I was on the verge of taking on the mighty task of completing my third novel, but I went to the Los Angeles Times Festival of Books and was lucky enough to attend a fantastic panel of talented writers. It was a talk about short stories specifically and the panel included, Aimee Bender, Kelly Link, Amelia Gray, and Jonathan Lethem. After that talk, I decided that the time was now to put out my first collection of short(er) stories. Part of that is the fact that agents and publishers are opening up to the style and length of these works and part of it is something I had thought about for some time, which is that there is a real market for this type of story telling in our attention strapped society. Which is fine with me because I love writing short pieces and I’m happy to be back working with these types of boundless little worlds. I felt like I wanted to create something that anyone could pick up and open and start to read at any point in the book and then hopefully become lost in the story they had found. And then check their phone and then like something and then tweet about what they liked and then walk around in a circle and then read some more! Look a squirrel!

Where/When can we find this work?
Two shorter stories from my collection The good road gone can be read here and here:
Gigi’s, in the electronic pages of gravel.
Now What, in the electronic pages of Literary Orphans

The Methods

Where do you write?
It depends. I always need a desk. I like to have space. I like to have access to books and pieces of paper I have found (articles, or newspapers) or thoughts I have scribbled down. I like my typewriter. In Montreal, for my first novel, I had a big old drafting table and I had these vaulted ceilings and a window that was high up, so I could only see the sky. For my second book, I got about six library cards and went around getting to know the Southern California library scene. I became like all the other unemployed daytime library people. I sat wherever there was a plug and an open space. I snuck in my coffee. And now I’m back to a desk. But the window is high up and I can only see tree branches and the sky and sometimes the parrots that squawk above our place.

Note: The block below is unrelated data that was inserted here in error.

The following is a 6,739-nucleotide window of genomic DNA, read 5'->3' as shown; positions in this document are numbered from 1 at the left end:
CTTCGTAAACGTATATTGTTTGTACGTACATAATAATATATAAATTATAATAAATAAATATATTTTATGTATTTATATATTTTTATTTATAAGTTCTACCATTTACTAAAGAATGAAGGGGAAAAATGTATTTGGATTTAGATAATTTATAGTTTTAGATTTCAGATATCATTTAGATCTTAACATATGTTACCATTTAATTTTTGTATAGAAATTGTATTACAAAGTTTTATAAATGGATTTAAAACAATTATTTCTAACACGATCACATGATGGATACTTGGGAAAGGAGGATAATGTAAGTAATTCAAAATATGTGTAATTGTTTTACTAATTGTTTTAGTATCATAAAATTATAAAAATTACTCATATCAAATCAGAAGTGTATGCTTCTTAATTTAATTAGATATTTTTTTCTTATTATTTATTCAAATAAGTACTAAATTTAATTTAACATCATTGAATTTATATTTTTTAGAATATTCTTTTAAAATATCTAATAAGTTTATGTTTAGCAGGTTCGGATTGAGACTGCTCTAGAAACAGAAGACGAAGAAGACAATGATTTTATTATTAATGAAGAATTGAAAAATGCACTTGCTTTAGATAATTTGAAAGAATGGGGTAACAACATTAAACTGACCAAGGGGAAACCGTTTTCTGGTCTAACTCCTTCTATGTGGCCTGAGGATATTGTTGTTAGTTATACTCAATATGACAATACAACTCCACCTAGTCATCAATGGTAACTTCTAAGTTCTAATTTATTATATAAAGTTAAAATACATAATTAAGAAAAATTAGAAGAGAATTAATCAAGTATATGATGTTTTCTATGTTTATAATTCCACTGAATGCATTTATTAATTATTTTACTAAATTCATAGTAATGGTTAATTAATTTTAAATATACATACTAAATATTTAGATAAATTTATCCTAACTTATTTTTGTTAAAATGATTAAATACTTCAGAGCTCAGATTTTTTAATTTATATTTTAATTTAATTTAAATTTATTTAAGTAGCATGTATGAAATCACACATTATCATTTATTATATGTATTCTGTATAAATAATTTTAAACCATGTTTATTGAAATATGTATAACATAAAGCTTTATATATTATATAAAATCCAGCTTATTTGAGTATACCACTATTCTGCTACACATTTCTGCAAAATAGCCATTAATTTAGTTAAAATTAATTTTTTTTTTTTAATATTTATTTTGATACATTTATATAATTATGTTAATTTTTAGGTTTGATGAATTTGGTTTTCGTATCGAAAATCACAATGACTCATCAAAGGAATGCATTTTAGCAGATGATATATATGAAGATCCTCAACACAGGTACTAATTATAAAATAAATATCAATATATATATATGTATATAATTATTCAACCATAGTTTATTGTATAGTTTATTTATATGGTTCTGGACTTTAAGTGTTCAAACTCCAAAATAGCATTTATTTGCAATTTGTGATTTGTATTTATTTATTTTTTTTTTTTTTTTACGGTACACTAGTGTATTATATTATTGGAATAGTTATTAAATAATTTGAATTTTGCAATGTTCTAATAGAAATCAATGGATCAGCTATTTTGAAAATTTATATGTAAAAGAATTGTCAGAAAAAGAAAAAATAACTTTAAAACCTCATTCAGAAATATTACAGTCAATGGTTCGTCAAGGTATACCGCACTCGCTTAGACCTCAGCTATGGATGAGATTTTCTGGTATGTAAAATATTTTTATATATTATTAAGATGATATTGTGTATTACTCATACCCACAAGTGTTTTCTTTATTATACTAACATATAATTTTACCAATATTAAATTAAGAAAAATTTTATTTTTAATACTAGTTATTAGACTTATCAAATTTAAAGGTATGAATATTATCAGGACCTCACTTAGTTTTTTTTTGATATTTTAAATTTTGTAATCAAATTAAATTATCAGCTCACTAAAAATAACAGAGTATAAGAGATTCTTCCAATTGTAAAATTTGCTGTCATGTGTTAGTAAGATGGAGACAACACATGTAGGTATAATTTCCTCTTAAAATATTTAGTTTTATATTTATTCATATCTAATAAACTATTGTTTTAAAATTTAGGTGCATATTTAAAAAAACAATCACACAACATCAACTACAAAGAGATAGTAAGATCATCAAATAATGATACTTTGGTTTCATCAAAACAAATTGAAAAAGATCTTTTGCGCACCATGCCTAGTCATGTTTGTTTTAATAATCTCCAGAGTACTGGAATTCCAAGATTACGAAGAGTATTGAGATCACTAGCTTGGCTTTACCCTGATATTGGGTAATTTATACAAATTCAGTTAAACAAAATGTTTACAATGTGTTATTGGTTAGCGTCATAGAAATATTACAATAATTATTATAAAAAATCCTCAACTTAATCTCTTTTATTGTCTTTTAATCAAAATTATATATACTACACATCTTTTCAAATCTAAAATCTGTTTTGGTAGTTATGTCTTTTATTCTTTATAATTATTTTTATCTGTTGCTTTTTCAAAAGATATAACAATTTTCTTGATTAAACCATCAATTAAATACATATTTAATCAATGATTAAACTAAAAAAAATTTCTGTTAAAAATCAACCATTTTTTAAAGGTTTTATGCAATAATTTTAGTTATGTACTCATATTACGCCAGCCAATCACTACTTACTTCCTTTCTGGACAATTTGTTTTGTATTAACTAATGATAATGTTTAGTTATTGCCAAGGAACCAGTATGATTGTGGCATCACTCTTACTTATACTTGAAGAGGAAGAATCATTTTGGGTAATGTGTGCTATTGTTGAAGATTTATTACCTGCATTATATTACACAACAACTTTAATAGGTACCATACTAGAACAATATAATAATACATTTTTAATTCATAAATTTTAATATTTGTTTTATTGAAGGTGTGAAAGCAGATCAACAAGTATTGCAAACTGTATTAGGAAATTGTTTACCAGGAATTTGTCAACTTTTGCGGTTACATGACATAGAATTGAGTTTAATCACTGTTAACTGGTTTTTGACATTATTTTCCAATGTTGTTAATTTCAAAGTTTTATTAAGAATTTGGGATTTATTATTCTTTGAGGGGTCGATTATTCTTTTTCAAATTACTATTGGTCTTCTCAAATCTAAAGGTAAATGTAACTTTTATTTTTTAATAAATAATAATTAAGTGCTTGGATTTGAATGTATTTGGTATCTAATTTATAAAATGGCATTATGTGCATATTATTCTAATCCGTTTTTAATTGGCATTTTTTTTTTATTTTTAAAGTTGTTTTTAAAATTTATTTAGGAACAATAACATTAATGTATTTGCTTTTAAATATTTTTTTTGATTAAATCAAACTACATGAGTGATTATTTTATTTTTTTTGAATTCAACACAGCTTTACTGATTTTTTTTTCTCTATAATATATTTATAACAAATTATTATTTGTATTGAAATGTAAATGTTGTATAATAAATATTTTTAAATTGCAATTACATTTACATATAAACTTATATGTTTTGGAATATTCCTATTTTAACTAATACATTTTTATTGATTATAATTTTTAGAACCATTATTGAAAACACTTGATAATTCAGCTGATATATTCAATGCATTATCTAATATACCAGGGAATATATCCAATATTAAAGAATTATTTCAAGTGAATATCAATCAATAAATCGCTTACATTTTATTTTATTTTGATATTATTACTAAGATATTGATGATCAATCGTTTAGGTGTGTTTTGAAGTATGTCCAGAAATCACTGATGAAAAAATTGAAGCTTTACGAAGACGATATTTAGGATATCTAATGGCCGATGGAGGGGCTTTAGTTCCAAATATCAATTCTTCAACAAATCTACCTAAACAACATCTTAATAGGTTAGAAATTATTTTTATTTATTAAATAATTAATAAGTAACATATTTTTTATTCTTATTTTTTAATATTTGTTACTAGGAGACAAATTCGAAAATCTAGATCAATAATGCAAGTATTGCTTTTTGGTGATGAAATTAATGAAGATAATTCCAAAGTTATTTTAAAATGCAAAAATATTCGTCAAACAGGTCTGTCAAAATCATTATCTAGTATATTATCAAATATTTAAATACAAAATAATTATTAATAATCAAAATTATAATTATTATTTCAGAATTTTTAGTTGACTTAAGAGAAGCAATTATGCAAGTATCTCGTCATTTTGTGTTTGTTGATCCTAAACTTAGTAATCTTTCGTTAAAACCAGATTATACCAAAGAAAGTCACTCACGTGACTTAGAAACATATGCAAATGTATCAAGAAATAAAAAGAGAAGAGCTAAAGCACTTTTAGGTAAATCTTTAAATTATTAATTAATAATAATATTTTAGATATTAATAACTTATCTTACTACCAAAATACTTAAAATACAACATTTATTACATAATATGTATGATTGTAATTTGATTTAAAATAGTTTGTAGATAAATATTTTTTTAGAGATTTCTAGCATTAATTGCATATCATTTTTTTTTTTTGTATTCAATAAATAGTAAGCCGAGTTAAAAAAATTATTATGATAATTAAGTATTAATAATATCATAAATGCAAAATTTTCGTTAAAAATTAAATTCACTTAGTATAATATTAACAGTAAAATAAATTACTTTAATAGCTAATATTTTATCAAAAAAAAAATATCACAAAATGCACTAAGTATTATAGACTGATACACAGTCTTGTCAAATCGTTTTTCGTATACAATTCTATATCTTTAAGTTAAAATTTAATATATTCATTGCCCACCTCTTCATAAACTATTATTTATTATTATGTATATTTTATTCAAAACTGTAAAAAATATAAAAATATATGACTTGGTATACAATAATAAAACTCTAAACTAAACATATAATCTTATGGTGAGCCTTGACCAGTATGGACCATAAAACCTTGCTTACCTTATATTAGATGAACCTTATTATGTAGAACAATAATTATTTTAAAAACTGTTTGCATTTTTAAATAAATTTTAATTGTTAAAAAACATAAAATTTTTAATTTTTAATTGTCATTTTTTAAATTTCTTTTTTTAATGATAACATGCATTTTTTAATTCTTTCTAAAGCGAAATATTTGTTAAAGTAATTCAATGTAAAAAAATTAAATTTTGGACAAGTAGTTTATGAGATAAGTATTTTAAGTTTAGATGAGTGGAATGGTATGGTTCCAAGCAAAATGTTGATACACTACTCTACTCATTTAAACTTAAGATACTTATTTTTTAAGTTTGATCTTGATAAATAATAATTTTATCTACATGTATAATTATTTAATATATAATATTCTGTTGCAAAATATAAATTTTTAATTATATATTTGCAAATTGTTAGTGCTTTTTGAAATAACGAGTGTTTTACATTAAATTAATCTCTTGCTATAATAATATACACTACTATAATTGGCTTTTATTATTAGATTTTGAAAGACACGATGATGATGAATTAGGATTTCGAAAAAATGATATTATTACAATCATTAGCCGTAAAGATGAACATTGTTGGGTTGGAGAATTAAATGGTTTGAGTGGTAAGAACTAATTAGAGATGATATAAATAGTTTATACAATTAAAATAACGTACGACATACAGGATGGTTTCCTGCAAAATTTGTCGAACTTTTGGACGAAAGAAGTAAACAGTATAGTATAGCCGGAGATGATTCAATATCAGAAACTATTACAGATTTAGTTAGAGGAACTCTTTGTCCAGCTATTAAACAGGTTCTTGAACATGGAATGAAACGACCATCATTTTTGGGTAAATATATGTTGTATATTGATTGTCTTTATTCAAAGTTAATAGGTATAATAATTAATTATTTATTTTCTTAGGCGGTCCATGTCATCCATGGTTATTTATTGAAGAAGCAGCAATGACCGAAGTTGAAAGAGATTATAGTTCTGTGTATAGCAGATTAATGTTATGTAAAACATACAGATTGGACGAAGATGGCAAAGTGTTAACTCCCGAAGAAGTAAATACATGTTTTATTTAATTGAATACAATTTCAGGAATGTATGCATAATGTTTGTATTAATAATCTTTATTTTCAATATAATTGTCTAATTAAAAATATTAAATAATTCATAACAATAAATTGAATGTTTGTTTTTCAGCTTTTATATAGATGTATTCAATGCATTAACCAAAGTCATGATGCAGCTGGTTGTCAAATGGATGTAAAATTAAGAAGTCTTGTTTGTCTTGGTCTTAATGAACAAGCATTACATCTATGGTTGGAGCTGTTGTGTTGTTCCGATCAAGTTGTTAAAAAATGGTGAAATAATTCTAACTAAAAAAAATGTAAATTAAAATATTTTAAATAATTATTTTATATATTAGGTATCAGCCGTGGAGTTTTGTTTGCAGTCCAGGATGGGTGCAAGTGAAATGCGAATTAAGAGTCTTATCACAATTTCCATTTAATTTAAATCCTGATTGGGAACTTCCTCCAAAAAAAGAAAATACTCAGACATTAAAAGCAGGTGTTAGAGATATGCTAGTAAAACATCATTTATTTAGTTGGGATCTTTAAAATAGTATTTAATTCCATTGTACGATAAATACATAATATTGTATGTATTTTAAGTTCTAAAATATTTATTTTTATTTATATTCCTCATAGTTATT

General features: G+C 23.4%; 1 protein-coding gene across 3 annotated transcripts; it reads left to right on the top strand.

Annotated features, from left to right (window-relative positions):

What are your thoughts on self-publishing vs. traditional publishing?
I’m a big believer in collaboration. I wouldn’t be where I am without my trusted group of readers who are always available when I need them. To the teachers who showed me so much. I think that as solitary as writing is, it needs as much care and attention as any other form. It needs lots of minds working to make it as good as it can be. And while self-publishing is an extension of the landscape we see. I think we need to embrace a more creative approach to this process and evolve how we allow the door to open for those who are struggling to get their work out there. We need less gatekeepers and more collaborative independent ways or means to get work seen and more importantly, read. There are some great examples out there: Electric Literature, tNY.Press, and Two Dollar Radio are just quick examples of places that shrugged off the traditional publishing model and changed the landscape. We are better off with support and vibrant models that bring out the best in folks. And I feel like we are at the very beginning of what the world of literature will look like as we go forward.